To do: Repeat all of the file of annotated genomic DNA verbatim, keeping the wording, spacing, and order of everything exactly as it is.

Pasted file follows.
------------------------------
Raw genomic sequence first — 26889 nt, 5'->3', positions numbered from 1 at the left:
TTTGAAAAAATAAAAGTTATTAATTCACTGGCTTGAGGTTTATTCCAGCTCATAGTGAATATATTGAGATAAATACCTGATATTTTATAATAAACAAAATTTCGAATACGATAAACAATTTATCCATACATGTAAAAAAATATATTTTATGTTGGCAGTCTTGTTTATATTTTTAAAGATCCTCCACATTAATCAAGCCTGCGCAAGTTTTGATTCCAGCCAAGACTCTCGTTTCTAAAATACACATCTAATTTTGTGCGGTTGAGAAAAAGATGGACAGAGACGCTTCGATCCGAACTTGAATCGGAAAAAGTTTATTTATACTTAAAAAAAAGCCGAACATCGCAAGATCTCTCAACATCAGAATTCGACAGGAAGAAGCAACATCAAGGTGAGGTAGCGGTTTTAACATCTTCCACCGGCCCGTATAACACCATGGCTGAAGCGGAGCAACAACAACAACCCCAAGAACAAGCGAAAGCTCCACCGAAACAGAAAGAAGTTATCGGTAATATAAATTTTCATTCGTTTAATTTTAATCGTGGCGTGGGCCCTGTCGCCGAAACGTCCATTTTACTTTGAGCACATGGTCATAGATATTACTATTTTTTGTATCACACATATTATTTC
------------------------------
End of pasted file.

Raw genomic sequence first — 26889 nt, 5'->3', positions numbered from 1 at the left:
TTTGAAAAAATAAAAGTTATTAATTCACTGGCTTGAGGTTTATTCCAGCTCATAGTGAATATATTGAGATAAATACCTGATATTTTATAATAAACAAAATTTCGAATACGATAAACAATTTATCCATACATGTAAAAAAATATATTTTATGTTGGCAGTCTTGTTTATATTTTTAAAGATCCTCCACATTAATCAAGCCTGCGCAAGTTTTGATTCCAGCCAAGACTCTCGTTTCTAAAATACACATCTAATTTTGTGCGGTTGAGAAAAAGATGGACAGAGACGCTTCGATCCGAACTTGAATCGGAAAAAGTTTATTTATACTTAAAAAAAAGCCGAACATCGCAAGATCTCTCAACATCAGAATTCGACAGGAAGAAGCAACATCAAGGTGAGGTAGCGGTTTTAACATCTTCCACCGGCCCGTATAACACCATGGCTGAAGCGGAGCAACAACAACAACCCCAAGAACAAGCGAAAGCTCCACCGAAACAGAAAGAAGTTATCGGTAATATAAATTTTCATTCGTTTAATTTTAATCGTGGCGTGGGCCCTGTCGCCGAAACGTCCATTTTACTTTGAGCACATGGTCATAGATATTACTATTTTTTGTATCACACATATTATTTC